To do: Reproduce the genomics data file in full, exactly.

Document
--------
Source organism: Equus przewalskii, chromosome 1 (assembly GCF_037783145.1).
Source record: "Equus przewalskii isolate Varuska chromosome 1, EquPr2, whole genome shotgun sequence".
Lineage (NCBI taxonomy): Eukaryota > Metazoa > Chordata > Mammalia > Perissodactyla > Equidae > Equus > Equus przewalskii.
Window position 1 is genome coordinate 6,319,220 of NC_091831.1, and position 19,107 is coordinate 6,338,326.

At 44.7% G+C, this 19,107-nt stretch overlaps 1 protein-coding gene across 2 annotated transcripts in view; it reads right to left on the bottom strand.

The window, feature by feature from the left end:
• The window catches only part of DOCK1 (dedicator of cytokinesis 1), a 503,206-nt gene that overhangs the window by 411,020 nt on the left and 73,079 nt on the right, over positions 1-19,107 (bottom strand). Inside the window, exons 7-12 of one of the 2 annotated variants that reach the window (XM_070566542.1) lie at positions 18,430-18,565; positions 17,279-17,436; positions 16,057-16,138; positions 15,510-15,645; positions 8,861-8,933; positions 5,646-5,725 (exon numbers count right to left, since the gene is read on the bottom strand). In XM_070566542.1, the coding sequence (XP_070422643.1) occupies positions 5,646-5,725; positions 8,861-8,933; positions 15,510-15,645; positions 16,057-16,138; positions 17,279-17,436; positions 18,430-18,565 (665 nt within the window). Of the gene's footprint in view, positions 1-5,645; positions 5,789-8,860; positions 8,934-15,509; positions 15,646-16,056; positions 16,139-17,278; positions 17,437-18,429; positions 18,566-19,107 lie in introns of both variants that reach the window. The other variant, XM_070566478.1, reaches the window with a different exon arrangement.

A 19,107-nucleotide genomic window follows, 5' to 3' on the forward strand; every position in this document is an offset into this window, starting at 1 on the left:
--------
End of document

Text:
Source organism: Equus przewalskii, chromosome 1 (assembly GCF_037783145.1).
Source record: "Equus przewalskii isolate Varuska chromosome 1, EquPr2, whole genome shotgun sequence".
Lineage (NCBI taxonomy): Eukaryota > Metazoa > Chordata > Mammalia > Perissodactyla > Equidae > Equus > Equus przewalskii.
Window position 1 is genome coordinate 6,319,220 of NC_091831.1, and position 19,107 is coordinate 6,338,326.

At 44.7% G+C, this 19,107-nt stretch overlaps 1 protein-coding gene across 2 annotated transcripts in view; it reads right to left on the bottom strand.

The window, feature by feature from the left end:
• The window catches only part of DOCK1 (dedicator of cytokinesis 1), a 503,206-nt gene that overhangs the window by 411,020 nt on the left and 73,079 nt on the right, over positions 1-19,107 (bottom strand). Inside the window, exons 7-12 of one of the 2 annotated variants that reach the window (XM_070566542.1) lie at positions 18,430-18,565; positions 17,279-17,436; positions 16,057-16,138; positions 15,510-15,645; positions 8,861-8,933; positions 5,646-5,725 (exon numbers count right to left, since the gene is read on the bottom strand). In XM_070566542.1, the coding sequence (XP_070422643.1) occupies positions 5,646-5,725; positions 8,861-8,933; positions 15,510-15,645; positions 16,057-16,138; positions 17,279-17,436; positions 18,430-18,565 (665 nt within the window). Of the gene's footprint in view, positions 1-5,645; positions 5,789-8,860; positions 8,934-15,509; positions 15,646-16,056; positions 16,139-17,278; positions 17,437-18,429; positions 18,566-19,107 lie in introns of both variants that reach the window. The other variant, XM_070566478.1, reaches the window with a different exon arrangement.

A 19,107-nucleotide genomic window follows, 5' to 3' on the forward strand; every position in this document is an offset into this window, starting at 1 on the left: